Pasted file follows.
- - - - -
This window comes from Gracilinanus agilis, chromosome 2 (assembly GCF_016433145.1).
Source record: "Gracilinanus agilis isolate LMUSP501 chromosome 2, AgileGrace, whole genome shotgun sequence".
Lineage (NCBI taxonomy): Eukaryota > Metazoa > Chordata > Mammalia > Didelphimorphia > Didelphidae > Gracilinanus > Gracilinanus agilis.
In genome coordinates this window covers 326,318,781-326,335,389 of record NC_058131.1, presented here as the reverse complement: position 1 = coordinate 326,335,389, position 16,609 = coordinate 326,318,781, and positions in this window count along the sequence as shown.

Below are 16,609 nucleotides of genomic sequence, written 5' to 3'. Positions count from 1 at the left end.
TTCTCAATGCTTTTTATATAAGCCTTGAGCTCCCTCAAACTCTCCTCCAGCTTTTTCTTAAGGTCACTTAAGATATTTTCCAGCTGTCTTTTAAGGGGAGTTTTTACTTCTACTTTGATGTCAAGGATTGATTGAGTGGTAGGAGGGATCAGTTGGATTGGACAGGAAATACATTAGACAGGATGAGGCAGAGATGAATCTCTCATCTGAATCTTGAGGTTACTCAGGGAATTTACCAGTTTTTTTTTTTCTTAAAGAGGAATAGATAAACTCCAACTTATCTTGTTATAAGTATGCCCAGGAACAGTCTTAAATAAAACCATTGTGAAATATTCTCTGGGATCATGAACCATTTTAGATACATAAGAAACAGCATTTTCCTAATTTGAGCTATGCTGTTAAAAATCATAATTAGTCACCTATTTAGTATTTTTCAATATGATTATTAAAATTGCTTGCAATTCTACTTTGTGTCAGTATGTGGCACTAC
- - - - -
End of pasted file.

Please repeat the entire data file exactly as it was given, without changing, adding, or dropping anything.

This window comes from Gracilinanus agilis, chromosome 2 (assembly GCF_016433145.1).
Source record: "Gracilinanus agilis isolate LMUSP501 chromosome 2, AgileGrace, whole genome shotgun sequence".
Lineage (NCBI taxonomy): Eukaryota > Metazoa > Chordata > Mammalia > Didelphimorphia > Didelphidae > Gracilinanus > Gracilinanus agilis.
In genome coordinates this window covers 326,318,781-326,335,389 of record NC_058131.1, presented here as the reverse complement: position 1 = coordinate 326,335,389, position 16,609 = coordinate 326,318,781, and positions in this window count along the sequence as shown.

Below are 16,609 nucleotides of genomic sequence, written 5' to 3'. Positions count from 1 at the left end.
TTCTCAATGCTTTTTATATAAGCCTTGAGCTCCCTCAAACTCTCCTCCAGCTTTTTCTTAAGGTCACTTAAGATATTTTCCAGCTGTCTTTTAAGGGGAGTTTTTACTTCTACTTTGATGTCAAGGATTGATTGAGTGGTAGGAGGGATCAGTTGGATTGGACAGGAAATACATTAGACAGGATGAGGCAGAGATGAATCTCTCATCTGAATCTTGAGGTTACTCAGGGAATTTACCAGTTTTTTTTTTTCTTAAAGAGGAATAGATAAACTCCAACTTATCTTGTTATAAGTATGCCCAGGAACAGTCTTAAATAAAACCATTGTGAAATATTCTCTGGGATCATGAACCATTTTAGATACATAAGAAACAGCATTTTCCTAATTTGAGCTATGCTGTTAAAAATCATAATTAGTCACCTATTTAGTATTTTTCAATATGATTATTAAAATTGCTTGCAATTCTACTTTGTGTCAGTATGTGGCACTAC